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UM has led I-AA in attendance the past two seasons, with averages of 23,532 over six home games in '05, and 22,600 over nine home games this past season. Not bad for Missoula, a town of about 62,000.
After speaking with the Bureau of Business and Economic Research at the University of Montana, it can be said, conservatively, that each UM home game is worth approximately $2.6 million to the local economy.
The UM crowd, stadium, atmosphere and setting are the envy of programs across the country, regardless of size. I suggest you visit with the ESPN crew that was here last month for the UMass semifinal game or with Matt Dougherty of sportsnetwork.com.
Also, Carroll College in Helena won NAIA national football championships in 2002, 2003, 2004 and 2005. Four national championships in a row. That's six national championships for Montana since 1995.
Not bad for a state of fewer than 1 million people.
2006 was the first year since 1999 that a Montana school wasn't playing for a national title. Look it up if you don't believe me. What other state can say that? None that I can think of. Carroll College won an unprecedented four straight NAIA national titles from 2002-05. My beloved University of Montana Grizzlies won the I-AA (I can't call it the NCAA Division I Football Championship Subdivision; it's just not right) in 2001 and played in the title game in 2000 and 2004.
This year we had three playoff games being played on the same Saturday in three different cities in Montana. Now you have to realize that we have a population of around 900,000 people in this state, and to have three sold-out stadiums watching playoff games on one day is unreal.
Not only do you have all those fans in the seats watching these games, but they are rooting for a ton of Montana kids. Almost every college football team in Montana is composed of a high percentage of in-state players.
The Griz are the last true football dynasty in the nation. They've made a record 14 consecutive playoff appearances and have won two national titles since 1995. They've led the nation in attendance at beautiful Washington-Grizzly Stadium the past two years, and have won eight straight Big Sky Conference titles. An impressive streak for any school at any level.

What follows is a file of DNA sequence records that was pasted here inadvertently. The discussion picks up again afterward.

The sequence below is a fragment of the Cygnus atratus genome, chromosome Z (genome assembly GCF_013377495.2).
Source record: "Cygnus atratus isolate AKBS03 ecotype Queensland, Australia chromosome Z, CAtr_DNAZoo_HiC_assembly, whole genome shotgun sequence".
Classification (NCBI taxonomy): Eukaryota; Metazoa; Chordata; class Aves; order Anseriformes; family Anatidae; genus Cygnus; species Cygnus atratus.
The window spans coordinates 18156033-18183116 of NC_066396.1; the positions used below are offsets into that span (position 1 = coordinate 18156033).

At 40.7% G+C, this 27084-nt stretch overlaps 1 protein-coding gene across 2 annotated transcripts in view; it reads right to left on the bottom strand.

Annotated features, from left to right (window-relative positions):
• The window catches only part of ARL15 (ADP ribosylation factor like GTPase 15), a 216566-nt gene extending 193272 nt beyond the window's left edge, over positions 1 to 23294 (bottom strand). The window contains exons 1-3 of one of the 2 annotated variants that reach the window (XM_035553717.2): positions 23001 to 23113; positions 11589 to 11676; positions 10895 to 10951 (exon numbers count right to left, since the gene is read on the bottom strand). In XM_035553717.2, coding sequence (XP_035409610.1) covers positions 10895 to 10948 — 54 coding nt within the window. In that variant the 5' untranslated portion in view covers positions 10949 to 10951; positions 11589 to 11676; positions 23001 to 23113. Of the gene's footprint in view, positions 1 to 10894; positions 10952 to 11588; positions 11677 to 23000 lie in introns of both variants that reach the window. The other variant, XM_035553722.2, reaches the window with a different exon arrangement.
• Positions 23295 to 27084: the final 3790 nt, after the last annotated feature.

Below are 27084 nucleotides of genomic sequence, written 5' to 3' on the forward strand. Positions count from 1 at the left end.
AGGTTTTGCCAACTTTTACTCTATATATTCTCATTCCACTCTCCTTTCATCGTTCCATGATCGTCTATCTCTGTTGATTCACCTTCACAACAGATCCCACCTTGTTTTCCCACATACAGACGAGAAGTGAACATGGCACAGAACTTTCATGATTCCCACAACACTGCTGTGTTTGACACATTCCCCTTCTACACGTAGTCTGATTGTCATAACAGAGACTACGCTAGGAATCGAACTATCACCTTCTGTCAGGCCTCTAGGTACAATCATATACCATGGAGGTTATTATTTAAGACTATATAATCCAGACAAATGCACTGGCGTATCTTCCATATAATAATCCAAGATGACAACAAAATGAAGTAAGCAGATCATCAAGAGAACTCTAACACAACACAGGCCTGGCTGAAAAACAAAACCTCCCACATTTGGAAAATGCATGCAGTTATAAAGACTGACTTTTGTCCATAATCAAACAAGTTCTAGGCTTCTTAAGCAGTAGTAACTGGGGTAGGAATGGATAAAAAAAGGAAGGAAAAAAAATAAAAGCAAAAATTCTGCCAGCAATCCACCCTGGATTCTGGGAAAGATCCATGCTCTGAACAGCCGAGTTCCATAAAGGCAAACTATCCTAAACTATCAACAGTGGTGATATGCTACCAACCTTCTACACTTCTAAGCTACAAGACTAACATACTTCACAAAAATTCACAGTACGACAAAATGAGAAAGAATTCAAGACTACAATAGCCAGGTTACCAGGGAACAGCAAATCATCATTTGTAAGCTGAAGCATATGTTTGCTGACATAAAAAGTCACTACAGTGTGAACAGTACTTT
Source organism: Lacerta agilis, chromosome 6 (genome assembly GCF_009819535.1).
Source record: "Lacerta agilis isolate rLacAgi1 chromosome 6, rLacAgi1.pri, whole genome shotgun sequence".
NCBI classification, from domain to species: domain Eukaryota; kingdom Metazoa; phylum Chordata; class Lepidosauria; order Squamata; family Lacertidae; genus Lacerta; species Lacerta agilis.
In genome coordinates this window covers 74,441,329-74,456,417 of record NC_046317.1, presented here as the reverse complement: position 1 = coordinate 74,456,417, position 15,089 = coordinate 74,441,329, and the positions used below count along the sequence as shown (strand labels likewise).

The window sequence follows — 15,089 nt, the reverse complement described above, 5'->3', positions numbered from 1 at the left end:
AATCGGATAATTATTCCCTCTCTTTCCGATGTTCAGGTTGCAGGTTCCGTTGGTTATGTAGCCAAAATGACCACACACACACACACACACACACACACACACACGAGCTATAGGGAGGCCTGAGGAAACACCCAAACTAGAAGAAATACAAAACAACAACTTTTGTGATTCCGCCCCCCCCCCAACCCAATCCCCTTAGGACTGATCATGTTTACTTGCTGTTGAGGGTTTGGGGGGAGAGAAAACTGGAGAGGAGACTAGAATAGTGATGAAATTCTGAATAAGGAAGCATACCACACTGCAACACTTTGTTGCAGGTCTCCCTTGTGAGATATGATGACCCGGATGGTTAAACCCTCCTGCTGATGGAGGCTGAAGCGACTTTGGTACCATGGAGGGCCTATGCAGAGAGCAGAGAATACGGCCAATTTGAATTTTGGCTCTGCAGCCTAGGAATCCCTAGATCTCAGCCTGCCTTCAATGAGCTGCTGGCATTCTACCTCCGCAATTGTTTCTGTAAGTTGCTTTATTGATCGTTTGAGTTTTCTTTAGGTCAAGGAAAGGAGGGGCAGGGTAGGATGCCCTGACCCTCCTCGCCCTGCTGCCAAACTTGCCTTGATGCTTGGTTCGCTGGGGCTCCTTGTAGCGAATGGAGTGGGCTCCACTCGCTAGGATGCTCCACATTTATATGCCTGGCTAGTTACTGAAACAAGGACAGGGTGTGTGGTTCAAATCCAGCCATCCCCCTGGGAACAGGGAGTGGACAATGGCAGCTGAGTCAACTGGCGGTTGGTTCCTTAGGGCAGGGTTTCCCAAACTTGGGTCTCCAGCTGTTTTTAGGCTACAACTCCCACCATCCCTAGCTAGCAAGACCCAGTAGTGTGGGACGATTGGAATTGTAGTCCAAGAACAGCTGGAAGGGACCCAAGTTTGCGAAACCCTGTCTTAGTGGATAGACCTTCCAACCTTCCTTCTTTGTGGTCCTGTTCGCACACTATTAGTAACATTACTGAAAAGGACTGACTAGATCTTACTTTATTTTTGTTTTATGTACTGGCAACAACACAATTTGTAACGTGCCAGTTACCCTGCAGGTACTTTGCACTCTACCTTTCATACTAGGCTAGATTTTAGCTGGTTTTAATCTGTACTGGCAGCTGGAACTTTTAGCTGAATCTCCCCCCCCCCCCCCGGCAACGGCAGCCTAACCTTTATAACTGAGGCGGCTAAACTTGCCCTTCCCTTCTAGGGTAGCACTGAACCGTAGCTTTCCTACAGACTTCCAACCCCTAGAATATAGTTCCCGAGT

A side note on Washington-Grizzly Stadium: when it's full, like it is every home game, it would be the seventh largest city in the state. It was also ranked by Sports Illustrated one of the 10 best places to watch a college football game. It is the crown jewel of all the stadiums in I-AA.
I can't write this and not mention the Montana State Bobcats, who have had a rebirth under coach Mike Kramer. They opened this season with a great win over Colorado, and beat a good Furman team in Bobcat Stadium in the first round of the playoffs. MSU has three national titles at three different levels in their history, with the last one coming in 1984. They are starting to build something special there, and people around the Big Sky Conference are starting to realize that the Big Sky Championship not only runs through Missoula but also Bozeman.
All of this leads me to the Brawl of the Wild, the Montana-Montana State game, one of the longest and fiercest rivalries in all of college football that no one has ever heard about. I'd invite anyone who doesn't live in this state to come here that week and experience the passion and intensity of these two schools. The best week of the year in my book. It divides everybody in the state, including family members.
Just an absolutely amazing week with always a competitive hard-hitting game. I really do think this years game was the most physical Big Sky Conference game I've ever seen.
So to those who don't even give Montana a thought when it comes to football because we don't have an NFL team or a I-A college team, you have no idea what you're missing. I say you can have your NFL team full of overpaid prima donnas, and you can have your Ohio State-Michigan game and every other rivalry in college football because nothing beats sitting in Washington-Grizzly Stadium with 23,000 other rabid fans watching the Brawl of the Wild.
Watching young men born and raised in the last best place on earth competing and playing at an unbelievably high level who are just trying to bring respect to the most underrated state when it comes to football.